2000: On June 23, Cincinnati, Ohio, Procter & Gamble researcher George Gibson and his two dogs were shot to deathin his home. He took a total of nine shots – seven to the head and two in the chest. The case remains unsolved, but speculation was inevitable that it was animal rights-related. (PeTA ran an aggressive campaign against P&G in the state for many years. In fact, on Aug. 5, 1998, Michael Scarpitti, aka Tre Arrow in later years and a member of the FBI’s Most Wanted club, was arrested at a PeTA protest at the Cincinatti, Ohio home of a P&G executive while wearing a pink bunny suit. He was 24 at the time. Also arrested and charged with Scarpitti for “misdemeanor distribution of advertising literature without a permit” was PeTA’s Cincinnati campaign coordinator Jason Edward Baker. Today he is PeTA’s Asian rep covering Melbourne, Hong Kong and Beijing.)

2000: July brought protesters to a conference of the International Society for Animal Genetics in Minneapolis, Minnesota where they left canisters containing traces of cyanide at a restaurant.

2001: On Feb. 4, in the UK, Cheshire Beagles master George Murray, his wife and five other hunt members were assaulted by masked animal rights activists. At least five hunt members were injured by the stick- and whip-wielding attackers. Murray was beaten, kicked in the head and face and his wife was punched in the face. They were threatened with death as retribution for the accidental death on Feb. 9, 1991 of hunt saboteur Michael Hill.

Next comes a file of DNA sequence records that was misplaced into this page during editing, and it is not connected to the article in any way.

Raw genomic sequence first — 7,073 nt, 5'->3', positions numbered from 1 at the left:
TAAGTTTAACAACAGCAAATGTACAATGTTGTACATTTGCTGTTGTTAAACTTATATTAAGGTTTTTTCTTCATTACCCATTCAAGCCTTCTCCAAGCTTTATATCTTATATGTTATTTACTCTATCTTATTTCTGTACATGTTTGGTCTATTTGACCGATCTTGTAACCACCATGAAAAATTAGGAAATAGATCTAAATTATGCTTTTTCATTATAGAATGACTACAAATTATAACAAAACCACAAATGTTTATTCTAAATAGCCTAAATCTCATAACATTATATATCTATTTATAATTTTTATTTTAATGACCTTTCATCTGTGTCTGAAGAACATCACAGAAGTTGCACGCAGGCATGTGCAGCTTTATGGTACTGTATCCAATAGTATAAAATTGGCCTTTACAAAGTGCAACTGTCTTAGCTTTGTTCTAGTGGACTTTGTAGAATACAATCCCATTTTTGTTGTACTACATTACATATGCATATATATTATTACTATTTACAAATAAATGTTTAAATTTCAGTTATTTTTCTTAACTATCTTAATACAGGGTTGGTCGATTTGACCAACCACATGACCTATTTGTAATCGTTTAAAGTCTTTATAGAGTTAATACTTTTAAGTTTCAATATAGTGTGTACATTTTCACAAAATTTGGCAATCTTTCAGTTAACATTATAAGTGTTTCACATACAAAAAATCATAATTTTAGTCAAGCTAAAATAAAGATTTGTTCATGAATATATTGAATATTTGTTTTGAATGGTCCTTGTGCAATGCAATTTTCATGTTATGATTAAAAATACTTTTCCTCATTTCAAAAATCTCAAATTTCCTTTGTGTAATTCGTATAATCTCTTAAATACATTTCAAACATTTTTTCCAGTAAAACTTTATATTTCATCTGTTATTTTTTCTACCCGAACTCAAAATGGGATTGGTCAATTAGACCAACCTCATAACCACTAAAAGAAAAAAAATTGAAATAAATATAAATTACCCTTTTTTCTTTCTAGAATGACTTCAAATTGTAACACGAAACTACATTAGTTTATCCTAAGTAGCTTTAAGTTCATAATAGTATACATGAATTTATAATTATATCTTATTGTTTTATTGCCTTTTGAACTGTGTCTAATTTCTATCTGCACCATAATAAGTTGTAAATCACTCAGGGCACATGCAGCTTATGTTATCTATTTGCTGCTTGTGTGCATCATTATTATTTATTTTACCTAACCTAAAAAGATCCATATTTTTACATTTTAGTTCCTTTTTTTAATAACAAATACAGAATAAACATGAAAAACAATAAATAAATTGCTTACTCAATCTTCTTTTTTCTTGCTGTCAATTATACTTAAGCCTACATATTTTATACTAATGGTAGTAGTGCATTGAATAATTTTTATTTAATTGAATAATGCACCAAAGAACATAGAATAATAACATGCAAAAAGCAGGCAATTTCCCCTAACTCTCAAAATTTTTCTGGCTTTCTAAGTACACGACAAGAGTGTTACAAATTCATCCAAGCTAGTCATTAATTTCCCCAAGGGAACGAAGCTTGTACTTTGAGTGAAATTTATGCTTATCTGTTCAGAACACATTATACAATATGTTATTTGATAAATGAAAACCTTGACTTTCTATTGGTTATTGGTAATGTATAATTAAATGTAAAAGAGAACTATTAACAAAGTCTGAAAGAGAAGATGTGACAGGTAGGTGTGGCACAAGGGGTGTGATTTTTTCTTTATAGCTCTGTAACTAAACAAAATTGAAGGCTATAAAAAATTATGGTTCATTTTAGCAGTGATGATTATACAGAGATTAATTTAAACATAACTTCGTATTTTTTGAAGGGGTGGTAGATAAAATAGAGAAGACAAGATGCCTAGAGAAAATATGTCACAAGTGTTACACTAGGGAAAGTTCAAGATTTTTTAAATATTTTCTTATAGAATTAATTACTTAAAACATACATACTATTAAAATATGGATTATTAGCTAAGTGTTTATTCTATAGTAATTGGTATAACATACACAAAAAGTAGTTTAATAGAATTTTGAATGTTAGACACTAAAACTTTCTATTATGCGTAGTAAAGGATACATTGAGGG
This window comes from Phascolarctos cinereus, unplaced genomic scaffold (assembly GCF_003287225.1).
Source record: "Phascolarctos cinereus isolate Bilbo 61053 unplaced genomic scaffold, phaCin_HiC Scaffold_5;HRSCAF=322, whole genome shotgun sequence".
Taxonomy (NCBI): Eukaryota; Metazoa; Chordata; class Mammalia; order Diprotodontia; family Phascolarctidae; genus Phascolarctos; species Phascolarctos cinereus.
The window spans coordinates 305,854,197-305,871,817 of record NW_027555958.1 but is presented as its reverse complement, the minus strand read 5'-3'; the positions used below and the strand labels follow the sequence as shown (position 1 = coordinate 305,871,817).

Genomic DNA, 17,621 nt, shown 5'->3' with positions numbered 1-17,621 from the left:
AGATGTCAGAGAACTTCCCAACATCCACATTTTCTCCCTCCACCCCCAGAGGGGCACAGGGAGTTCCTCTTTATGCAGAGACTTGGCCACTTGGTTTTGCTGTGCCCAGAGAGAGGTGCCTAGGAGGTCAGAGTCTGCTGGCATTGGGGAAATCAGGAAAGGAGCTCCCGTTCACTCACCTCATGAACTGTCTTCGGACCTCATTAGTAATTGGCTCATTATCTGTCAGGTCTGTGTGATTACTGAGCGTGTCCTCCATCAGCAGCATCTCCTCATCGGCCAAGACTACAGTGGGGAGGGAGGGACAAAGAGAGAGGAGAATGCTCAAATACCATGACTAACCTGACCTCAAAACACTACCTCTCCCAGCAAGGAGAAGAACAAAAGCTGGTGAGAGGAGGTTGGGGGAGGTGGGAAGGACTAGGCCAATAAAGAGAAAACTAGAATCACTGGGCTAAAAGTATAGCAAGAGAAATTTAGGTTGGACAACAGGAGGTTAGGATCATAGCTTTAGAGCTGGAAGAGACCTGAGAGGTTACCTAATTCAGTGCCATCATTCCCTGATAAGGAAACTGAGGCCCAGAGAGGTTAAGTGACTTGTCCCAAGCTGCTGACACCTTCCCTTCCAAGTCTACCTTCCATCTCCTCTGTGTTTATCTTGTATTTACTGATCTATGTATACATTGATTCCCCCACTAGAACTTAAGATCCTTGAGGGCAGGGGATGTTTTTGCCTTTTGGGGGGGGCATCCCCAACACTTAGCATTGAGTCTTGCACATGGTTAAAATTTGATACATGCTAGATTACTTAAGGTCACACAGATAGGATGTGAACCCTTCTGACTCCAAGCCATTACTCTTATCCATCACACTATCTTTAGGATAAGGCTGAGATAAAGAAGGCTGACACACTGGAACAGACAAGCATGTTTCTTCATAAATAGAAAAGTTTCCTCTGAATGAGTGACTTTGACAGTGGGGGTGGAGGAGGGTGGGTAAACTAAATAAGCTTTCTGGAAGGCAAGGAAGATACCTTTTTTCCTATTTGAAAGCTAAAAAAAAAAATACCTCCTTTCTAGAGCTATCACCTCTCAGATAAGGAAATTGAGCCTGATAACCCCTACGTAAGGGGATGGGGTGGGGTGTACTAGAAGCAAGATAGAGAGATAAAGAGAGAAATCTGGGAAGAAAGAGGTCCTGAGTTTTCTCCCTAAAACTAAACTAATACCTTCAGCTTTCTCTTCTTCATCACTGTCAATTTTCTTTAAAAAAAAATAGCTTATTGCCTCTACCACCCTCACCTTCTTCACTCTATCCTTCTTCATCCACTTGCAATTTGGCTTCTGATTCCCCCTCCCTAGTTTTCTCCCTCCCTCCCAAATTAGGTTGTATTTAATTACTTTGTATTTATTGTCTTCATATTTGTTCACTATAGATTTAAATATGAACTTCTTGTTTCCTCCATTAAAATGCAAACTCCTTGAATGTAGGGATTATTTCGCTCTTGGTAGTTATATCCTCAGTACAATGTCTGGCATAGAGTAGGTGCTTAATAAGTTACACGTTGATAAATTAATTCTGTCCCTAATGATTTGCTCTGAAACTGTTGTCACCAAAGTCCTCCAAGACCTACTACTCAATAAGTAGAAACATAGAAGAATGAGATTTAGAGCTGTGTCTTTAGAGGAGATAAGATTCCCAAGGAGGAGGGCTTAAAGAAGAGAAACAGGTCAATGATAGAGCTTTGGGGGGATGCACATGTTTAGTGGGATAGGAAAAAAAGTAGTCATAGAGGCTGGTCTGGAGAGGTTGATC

2001: On Feb. 23, Brian Cass, the managing director of Huntington Life Sciences, was attacked by two men and a woman wearing balaclavas as he walked from his car to his front door. One battered him with a pickaxe handle, leaving him with a three-inch head wound. A passer-by then chased the attackers away, but not before the good Samaritan had received a face full of CS gas.

2002: Three months after environmental activists pelted him with cakes said to contain excrement and vomit, Dutch political candidate Pim Fortuyn was assassinated on May 6 by devout eco-vegan Volkert van der Graaf, who shot Fortuyn five times as he left a radio interview. An employee of the animal “liberation” group Vereniging Milieu Offensief (VMO) (“Environment Offensive”), van der Graaf methodically lodged complaints against virtually every farming permit issued. It was also revealed that van der Graaf had been implicated in the December 1996 murder of Chris van der Werken, an official responsible for environmental checks and permitting. As van der Graaf was already in jail for one murder, it is unlikely he’ll ever be tried for a second.

2002: In August, police dismantled a huge 15 kg (33 lb) bomb at a biotechnology research facility in Italy.